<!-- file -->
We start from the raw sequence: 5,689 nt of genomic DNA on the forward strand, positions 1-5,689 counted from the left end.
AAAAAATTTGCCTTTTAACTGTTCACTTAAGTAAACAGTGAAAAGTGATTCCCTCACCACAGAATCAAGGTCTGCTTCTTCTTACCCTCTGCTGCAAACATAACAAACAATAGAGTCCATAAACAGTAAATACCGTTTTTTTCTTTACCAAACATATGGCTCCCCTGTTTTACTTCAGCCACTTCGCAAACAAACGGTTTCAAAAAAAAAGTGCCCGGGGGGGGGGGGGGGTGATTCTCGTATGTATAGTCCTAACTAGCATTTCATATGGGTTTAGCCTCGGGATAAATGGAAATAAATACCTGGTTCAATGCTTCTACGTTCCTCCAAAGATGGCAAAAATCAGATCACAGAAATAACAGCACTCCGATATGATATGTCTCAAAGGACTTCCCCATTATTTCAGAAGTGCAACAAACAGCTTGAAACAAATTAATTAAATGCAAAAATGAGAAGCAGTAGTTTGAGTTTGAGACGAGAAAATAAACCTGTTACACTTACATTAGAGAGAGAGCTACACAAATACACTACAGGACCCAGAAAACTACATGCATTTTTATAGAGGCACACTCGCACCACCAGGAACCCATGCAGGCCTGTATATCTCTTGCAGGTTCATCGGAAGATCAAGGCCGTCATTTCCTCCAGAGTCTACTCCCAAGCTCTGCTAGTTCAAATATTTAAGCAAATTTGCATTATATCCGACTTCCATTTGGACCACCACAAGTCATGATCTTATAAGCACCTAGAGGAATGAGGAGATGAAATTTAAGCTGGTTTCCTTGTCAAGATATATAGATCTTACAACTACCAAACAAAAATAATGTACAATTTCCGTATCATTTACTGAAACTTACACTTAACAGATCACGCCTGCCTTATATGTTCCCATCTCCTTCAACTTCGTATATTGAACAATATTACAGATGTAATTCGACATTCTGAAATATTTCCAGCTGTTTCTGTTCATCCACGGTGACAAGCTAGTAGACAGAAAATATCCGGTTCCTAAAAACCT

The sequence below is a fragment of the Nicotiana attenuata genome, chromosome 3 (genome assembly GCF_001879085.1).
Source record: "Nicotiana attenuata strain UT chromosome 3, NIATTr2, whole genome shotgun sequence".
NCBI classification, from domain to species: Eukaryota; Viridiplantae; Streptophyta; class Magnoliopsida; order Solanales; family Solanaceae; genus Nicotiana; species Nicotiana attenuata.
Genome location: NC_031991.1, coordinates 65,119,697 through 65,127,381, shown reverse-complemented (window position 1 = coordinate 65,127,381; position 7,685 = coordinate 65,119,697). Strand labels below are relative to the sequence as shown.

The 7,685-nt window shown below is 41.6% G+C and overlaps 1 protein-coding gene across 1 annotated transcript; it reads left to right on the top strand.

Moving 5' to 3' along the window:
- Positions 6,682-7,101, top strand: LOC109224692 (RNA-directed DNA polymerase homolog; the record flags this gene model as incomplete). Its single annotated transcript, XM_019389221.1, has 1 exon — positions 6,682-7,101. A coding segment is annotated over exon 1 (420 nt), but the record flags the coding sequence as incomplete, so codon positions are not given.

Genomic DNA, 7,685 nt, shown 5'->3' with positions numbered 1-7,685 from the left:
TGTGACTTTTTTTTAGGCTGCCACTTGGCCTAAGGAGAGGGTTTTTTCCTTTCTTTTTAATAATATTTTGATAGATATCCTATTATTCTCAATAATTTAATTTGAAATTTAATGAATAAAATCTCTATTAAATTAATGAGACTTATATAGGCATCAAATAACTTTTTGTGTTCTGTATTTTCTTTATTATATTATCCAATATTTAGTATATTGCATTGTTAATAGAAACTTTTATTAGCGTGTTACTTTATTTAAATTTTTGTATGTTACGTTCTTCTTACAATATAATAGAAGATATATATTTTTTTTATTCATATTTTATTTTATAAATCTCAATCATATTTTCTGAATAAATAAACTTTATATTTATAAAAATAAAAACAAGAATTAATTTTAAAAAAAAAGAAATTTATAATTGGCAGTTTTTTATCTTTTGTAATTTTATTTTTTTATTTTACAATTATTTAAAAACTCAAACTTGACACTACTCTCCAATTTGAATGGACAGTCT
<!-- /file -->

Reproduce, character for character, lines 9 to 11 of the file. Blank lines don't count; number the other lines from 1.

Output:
- Positions 6,682-7,101, top strand: LOC109224692 (RNA-directed DNA polymerase homolog; the record flags this gene model as incomplete). Its single annotated transcript, XM_019389221.1, has 1 exon — positions 6,682-7,101. A coding segment is annotated over exon 1 (420 nt), but the record flags the coding sequence as incomplete, so codon positions are not given.

Genomic DNA, 7,685 nt, shown 5'->3' with positions numbered 1-7,685 from the left:
TGTGACTTTTTTTTAGGCTGCCACTTGGCCTAAGGAGAGGGTTTTTTCCTTTCTTTTTAATAATATTTTGATAGATATCCTATTATTCTCAATAATTTAATTTGAAATTTAATGAATAAAATCTCTATTAAATTAATGAGACTTATATAGGCATCAAATAACTTTTTGTGTTCTGTATTTTCTTTATTATATTATCCAATATTTAGTATATTGCATTGTTAATAGAAACTTTTATTAGCGTGTTACTTTATTTAAATTTTTGTATGTTACGTTCTTCTTACAATATAATAGAAGATATATATTTTTTTTATTCATATTTTATTTTATAAATCTCAATCATATTTTCTGAATAAATAAACTTTATATTTATAAAAATAAAAACAAGAATTAATTTTAAAAAAAAAGAAATTTATAATTGGCAGTTTTTTATCTTTTGTAATTTTATTTTTTTATTTTACAATTATTTAAAAACTCAAACTTGACACTACTCTCCAATTTGAATGGACAGTCT